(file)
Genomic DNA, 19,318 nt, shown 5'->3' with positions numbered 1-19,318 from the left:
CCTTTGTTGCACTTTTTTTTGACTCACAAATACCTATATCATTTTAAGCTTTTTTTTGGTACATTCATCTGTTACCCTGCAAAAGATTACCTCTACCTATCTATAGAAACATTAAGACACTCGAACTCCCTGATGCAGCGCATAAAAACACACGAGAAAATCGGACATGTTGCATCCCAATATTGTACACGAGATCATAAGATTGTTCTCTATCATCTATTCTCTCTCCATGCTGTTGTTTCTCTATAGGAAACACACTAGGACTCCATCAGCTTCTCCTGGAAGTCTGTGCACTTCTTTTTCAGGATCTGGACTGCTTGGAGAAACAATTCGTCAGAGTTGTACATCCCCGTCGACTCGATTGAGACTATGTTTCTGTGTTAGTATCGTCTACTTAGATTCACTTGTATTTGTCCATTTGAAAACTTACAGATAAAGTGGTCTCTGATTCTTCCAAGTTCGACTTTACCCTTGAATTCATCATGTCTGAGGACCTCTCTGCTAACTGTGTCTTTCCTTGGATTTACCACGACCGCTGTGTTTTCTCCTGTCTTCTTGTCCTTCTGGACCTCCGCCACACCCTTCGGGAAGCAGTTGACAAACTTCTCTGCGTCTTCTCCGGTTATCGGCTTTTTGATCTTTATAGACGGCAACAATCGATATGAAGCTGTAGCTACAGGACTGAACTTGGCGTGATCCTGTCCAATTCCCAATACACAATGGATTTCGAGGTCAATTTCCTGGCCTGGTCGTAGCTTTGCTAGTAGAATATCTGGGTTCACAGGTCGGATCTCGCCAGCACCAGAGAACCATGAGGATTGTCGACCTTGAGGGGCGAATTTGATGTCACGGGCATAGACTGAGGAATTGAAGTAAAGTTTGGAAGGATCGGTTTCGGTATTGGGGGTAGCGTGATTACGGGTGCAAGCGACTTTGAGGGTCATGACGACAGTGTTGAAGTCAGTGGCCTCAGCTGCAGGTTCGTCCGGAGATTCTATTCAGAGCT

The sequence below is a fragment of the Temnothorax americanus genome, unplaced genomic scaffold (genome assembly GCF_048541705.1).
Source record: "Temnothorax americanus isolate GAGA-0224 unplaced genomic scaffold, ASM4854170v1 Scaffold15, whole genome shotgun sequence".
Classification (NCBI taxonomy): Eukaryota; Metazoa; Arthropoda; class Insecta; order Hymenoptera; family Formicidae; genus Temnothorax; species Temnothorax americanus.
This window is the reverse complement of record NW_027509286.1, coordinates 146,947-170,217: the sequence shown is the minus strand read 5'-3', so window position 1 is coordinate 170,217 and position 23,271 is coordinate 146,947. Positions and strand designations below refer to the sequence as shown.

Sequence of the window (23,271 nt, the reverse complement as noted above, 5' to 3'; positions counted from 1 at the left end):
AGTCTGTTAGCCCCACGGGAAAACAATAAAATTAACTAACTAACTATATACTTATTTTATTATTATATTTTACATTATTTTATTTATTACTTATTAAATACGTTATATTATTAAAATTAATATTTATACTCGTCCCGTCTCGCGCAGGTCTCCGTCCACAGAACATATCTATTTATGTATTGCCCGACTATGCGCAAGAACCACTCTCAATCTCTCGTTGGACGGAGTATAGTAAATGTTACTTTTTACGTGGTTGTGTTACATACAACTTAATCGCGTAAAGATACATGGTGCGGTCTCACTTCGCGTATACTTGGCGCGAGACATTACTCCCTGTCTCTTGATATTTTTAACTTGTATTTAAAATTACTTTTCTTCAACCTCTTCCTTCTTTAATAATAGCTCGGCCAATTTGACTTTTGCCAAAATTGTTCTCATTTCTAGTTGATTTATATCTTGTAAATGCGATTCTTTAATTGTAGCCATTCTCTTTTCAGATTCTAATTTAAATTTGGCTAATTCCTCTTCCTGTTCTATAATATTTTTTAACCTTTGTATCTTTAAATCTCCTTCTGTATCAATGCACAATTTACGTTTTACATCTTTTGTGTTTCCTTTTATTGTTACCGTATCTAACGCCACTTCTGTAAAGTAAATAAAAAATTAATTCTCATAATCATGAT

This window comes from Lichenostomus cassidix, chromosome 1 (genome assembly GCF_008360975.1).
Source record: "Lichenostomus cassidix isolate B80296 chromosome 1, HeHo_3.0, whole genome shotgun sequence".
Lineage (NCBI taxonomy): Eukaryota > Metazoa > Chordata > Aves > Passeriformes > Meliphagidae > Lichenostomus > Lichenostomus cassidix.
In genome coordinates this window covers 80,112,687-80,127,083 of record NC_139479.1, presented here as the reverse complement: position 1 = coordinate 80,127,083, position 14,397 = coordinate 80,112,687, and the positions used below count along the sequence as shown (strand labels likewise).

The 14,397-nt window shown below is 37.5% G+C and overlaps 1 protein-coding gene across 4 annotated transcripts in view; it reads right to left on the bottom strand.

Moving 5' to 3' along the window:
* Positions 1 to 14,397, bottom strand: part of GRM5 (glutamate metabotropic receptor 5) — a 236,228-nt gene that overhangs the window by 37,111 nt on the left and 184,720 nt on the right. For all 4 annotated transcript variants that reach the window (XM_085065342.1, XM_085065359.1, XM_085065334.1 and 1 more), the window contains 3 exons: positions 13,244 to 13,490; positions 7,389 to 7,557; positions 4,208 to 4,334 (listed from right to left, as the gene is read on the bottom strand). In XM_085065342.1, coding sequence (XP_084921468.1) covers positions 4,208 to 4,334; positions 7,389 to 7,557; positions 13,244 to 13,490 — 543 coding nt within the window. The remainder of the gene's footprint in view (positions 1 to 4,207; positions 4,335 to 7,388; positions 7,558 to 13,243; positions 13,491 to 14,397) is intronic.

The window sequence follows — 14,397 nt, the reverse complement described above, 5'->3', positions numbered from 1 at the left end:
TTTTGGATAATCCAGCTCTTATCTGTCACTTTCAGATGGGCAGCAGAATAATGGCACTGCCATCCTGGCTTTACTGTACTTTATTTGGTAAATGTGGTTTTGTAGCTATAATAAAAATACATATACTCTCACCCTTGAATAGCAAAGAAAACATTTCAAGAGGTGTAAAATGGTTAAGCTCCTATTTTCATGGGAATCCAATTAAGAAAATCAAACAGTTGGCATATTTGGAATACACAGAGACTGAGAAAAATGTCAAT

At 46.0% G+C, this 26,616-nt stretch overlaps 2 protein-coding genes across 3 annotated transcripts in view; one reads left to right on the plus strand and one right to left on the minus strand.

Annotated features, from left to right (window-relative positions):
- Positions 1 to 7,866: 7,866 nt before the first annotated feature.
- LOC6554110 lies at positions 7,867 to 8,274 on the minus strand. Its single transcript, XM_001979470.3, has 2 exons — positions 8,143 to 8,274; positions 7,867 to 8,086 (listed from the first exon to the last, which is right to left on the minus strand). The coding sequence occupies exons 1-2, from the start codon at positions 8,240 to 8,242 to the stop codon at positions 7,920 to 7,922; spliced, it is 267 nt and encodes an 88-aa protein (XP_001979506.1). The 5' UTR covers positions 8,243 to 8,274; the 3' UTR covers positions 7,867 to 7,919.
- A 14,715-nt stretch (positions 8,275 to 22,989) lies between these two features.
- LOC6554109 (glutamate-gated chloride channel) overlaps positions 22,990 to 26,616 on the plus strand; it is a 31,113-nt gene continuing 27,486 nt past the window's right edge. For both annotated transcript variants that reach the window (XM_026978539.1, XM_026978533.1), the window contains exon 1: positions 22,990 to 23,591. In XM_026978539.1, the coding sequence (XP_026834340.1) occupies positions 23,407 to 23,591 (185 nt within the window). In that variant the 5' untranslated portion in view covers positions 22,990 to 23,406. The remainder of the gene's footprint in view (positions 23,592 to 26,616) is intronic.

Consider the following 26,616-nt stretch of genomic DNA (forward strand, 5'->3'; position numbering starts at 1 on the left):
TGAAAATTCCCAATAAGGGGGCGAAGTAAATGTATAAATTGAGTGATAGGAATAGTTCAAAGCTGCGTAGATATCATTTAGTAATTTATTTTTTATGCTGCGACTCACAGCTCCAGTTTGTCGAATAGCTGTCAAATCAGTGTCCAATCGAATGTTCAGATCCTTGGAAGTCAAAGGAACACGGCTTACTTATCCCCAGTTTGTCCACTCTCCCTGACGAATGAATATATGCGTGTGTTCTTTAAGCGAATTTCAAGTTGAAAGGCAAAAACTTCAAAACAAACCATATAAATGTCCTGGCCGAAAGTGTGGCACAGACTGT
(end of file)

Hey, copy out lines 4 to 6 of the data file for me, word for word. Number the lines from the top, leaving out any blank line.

Source record: "Temnothorax americanus isolate GAGA-0224 unplaced genomic scaffold, ASM4854170v1 Scaffold15, whole genome shotgun sequence".
Classification (NCBI taxonomy): Eukaryota; Metazoa; Arthropoda; class Insecta; order Hymenoptera; family Formicidae; genus Temnothorax; species Temnothorax americanus.
This window is the reverse complement of record NW_027509286.1, coordinates 146,947-170,217: the sequence shown is the minus strand read 5'-3', so window position 1 is coordinate 170,217 and position 23,271 is coordinate 146,947. Positions and strand designations below refer to the sequence as shown.